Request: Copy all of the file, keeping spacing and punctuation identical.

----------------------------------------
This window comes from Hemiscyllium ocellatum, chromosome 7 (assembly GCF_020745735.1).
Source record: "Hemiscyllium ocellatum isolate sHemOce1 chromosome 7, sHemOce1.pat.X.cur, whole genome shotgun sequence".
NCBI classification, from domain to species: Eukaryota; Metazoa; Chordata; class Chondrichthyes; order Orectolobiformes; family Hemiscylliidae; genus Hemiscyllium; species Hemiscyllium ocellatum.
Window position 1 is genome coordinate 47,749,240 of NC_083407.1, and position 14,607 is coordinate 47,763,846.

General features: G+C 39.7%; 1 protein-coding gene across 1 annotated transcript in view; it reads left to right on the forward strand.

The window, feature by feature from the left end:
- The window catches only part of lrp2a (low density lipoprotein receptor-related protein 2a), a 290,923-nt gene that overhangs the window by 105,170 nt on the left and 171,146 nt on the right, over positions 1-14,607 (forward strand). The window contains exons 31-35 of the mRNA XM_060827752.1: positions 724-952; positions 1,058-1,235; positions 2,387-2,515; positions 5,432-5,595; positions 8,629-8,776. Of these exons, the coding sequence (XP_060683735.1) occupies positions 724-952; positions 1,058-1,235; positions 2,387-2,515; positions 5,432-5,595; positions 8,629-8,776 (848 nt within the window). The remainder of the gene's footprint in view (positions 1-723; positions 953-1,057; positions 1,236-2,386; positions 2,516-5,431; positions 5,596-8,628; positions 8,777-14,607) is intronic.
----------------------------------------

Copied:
This window comes from Hemiscyllium ocellatum, chromosome 7 (assembly GCF_020745735.1).
Source record: "Hemiscyllium ocellatum isolate sHemOce1 chromosome 7, sHemOce1.pat.X.cur, whole genome shotgun sequence".
NCBI classification, from domain to species: Eukaryota; Metazoa; Chordata; class Chondrichthyes; order Orectolobiformes; family Hemiscylliidae; genus Hemiscyllium; species Hemiscyllium ocellatum.
Window position 1 is genome coordinate 47,749,240 of NC_083407.1, and position 14,607 is coordinate 47,763,846.

General features: G+C 39.7%; 1 protein-coding gene across 1 annotated transcript in view; it reads left to right on the forward strand.

The window, feature by feature from the left end:
- The window catches only part of lrp2a (low density lipoprotein receptor-related protein 2a), a 290,923-nt gene that overhangs the window by 105,170 nt on the left and 171,146 nt on the right, over positions 1-14,607 (forward strand). The window contains exons 31-35 of the mRNA XM_060827752.1: positions 724-952; positions 1,058-1,235; positions 2,387-2,515; positions 5,432-5,595; positions 8,629-8,776. Of these exons, the coding sequence (XP_060683735.1) occupies positions 724-952; positions 1,058-1,235; positions 2,387-2,515; positions 5,432-5,595; positions 8,629-8,776 (848 nt within the window). The remainder of the gene's footprint in view (positions 1-723; positions 953-1,057; positions 1,236-2,386; positions 2,516-5,431; positions 5,596-8,628; positions 8,777-14,607) is intronic.